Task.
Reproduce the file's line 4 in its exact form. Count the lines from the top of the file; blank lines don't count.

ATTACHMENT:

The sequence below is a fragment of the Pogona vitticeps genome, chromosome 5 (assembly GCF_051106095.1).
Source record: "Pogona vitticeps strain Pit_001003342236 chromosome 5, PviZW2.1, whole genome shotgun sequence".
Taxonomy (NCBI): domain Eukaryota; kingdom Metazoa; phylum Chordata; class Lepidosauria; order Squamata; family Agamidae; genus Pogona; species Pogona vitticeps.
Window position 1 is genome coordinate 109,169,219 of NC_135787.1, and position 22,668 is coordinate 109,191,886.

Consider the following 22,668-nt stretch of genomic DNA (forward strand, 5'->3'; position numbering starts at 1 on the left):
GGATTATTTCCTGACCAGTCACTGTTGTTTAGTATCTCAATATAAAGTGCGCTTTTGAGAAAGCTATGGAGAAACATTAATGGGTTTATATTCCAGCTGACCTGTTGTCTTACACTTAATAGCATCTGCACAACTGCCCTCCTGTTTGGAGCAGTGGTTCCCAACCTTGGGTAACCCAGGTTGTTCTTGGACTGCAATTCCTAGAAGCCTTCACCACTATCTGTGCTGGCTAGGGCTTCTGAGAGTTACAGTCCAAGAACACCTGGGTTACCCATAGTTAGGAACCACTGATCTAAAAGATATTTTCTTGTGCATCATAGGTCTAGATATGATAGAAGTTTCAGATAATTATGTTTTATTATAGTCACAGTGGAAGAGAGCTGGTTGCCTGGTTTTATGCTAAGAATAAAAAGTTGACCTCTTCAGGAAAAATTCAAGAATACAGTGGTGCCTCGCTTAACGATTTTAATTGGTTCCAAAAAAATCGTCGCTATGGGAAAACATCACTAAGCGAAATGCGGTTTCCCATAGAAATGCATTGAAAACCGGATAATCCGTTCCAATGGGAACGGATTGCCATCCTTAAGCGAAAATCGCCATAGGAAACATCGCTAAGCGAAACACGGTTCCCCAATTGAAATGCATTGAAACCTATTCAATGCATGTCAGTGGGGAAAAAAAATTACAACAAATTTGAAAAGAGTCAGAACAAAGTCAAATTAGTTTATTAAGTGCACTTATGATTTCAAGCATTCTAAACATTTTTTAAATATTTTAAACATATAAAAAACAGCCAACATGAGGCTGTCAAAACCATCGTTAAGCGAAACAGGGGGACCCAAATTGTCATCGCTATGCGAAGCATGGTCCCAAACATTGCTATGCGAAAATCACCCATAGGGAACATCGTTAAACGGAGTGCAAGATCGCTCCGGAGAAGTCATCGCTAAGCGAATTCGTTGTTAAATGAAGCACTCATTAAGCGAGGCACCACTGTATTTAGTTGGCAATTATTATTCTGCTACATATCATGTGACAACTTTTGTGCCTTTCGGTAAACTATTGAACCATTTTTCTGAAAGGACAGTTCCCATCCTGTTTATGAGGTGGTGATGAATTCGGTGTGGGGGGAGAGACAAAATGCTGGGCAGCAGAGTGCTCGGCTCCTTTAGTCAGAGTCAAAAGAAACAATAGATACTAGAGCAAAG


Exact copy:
Window position 1 is genome coordinate 109,169,219 of NC_135787.1, and position 22,668 is coordinate 109,191,886.